Childersburg is a town of 5,000 located in Talladega County southeast of Birmingham. The major employer there is a paper mill that operates on the banks of the Coosa River. By all indications, Childersburg is, and always has been, a quiet little town. But that is not the case as shown in the 2002 documentary “Boom Town.”
During the 1940s Childersburg experienced explosive growth when the US Army decided to locate an ammunition plant there. Thousands of people from across the nation came to work on the massive construction project spreading over 13,500 acres.
The Alabama Army Ammunition Plant employed a workforce of over 25,000 people. Its primary products were TNT and gunpowder, but other chemical substances used in the production of ammunition were also produced there. Construction began in April of 1941 – before Pearl Harbor – and the plant continued operations until the end of World War II. Operations at the plant were so secretive during the war that even the majority of plant workers were surprised after the war to find that heavy water made in Childersburg was used in development of the atomic bomb.
“Boom Town” includes interviews with four people who worked at the plant and extensive 1940s film footage shot in Childersburg by the US government. Also included are interviews with two historians who have studied Alabama contributions to the World War II effort.
“Boom Town” Back Story
Max Shores has been producing and directing documentaries and public affairs programs about Alabama for over 20 years. Most of that time has been spent at the University of Alabama Center for Public Television, but he also worked with Alabama Public Television in Montgomery for several years. His documentaries have traced DeSoto’s route through Alabama, unraveled the amazing story of the kudzu vine, and revisited the sensational stories of Phenix City’s past.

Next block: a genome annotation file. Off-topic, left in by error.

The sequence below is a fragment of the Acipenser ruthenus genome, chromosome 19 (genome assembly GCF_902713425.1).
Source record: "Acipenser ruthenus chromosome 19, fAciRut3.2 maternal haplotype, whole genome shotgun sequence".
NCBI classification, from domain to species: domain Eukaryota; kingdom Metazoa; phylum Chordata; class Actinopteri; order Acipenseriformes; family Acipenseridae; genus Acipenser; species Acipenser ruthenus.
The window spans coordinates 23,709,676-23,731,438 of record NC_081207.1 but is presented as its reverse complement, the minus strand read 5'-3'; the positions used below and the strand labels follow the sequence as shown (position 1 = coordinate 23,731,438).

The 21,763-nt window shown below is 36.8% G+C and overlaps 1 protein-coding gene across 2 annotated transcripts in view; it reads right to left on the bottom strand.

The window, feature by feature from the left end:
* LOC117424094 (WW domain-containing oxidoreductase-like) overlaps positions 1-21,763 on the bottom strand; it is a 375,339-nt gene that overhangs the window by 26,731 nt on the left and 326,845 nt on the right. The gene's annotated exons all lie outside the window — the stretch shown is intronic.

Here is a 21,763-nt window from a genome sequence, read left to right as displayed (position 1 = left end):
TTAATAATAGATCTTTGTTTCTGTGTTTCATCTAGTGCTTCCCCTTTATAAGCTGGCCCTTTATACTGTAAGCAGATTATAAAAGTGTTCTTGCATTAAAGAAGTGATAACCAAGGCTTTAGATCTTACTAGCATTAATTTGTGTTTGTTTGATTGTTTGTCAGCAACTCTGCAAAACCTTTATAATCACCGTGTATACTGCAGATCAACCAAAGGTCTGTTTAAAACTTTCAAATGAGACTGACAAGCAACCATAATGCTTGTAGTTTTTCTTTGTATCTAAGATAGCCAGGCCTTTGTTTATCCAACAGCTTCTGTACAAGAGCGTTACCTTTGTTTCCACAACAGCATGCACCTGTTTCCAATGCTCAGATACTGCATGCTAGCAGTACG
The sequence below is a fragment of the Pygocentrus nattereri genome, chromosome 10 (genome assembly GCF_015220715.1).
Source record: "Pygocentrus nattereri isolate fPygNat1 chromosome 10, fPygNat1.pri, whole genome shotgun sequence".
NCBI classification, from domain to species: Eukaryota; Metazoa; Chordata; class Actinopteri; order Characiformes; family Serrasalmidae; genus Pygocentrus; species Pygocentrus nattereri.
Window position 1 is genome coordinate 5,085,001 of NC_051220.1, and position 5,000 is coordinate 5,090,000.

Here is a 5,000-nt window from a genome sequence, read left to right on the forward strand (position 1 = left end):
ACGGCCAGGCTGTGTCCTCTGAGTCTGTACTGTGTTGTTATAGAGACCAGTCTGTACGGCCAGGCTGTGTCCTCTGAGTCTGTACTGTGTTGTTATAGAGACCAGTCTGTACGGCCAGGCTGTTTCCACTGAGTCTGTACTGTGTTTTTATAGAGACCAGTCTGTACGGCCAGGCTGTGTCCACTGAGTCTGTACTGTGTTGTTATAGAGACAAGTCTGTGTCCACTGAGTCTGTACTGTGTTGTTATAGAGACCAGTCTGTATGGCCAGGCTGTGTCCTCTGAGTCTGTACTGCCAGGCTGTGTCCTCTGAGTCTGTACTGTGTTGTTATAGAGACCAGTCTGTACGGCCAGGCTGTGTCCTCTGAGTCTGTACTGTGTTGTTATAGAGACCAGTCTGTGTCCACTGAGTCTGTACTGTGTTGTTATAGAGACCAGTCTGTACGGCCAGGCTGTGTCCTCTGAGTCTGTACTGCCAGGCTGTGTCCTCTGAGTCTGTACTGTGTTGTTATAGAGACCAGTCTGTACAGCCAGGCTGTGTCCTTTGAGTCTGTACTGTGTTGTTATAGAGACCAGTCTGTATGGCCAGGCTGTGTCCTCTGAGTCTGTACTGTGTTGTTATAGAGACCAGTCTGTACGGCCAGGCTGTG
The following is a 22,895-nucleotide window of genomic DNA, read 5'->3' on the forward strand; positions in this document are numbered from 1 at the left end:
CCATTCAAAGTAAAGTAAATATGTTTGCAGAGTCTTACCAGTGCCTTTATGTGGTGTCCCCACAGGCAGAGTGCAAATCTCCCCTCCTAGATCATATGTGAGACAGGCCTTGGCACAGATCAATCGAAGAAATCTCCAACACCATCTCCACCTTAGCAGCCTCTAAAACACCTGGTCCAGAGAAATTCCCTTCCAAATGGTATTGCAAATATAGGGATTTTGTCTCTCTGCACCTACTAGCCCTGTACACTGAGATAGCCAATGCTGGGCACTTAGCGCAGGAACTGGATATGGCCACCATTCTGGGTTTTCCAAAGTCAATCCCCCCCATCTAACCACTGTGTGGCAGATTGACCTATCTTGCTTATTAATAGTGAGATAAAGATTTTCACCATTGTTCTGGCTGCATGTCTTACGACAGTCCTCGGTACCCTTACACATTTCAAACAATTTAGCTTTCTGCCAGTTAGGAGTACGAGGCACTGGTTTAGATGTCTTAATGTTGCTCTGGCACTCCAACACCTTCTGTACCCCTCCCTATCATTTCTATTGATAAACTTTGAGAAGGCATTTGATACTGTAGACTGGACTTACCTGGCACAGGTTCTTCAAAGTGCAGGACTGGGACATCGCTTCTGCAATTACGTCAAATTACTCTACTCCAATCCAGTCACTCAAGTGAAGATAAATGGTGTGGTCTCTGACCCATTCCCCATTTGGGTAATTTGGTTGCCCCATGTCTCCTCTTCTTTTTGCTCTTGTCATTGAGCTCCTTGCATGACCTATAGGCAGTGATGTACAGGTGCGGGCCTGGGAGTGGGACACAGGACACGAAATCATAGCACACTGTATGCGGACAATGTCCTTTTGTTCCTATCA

We asked him a few questions about this project:
Why did you choose to tell this story?
Many of the stories that I produce relate to childhood memories. I grew up in northwest Alabama but my family visited relatives living in Coosa County which is just south of Talladega County where Childersburg is located. I remember folks talking about farmers with big wads of cash earned at the powder plant in their overall pockets. They talked about all the traffic on the highway leading to Childersburg. They talked about the fear that the plant might have been attacked during the war and blown Alabama off the map.
Because the Childersburg ammunition plant discontinued operations soon after World War Two, its contributions to the war effort are not widely known by those of us who came along after the war. In fact, when I began my research I found that there are very few people who worked at the plant still living in Childersburg. I am glad that I was able to find four people who were willing to share their stories so they can be passed on to future generations.
How did the Project Evolve?
The Childersburg story was headline news in the 1940s, so I was able to find film and photographs to illustrate the story, but I wanted to find people who had lived the story. I anticipated finding more people who had worked at the plant than I actually did. As I telephoned and visited Childersburg, I heard many fascinating stories second hand, but finding people who could talk first hand about WWII times became quite a challenge. I spoke on the phone with some people who were experiencing health problems that prevented them from being interviewed for TV. I was told about people who had passed away and taken their memories with them. Was it too late to capture this story?
Ultimately I stumbled on just the right people, but it was a long process.
Did you make any personal discoveries while making this documentary?
The fears, sacrifices, and valiant efforts in the face of adversity by the World War Two generation have been written about, but hearing people tell their own stories is much more powerful than the written word. They speak with pride. Their faces show the pain they felt and the amazement they experienced.
DVDs of Boom Town may be purchased for $21.00 each
using Visa, MasterCard, or Discover by calling:
(Monday – Friday, 8:00 a.m. to 5:00 p.m., Central Time)
Mail orders send check or money order to:
University of Alabama Center for Public Television & Radio
P. O. Box 870150
Tuscaloosa, AL 35487-0150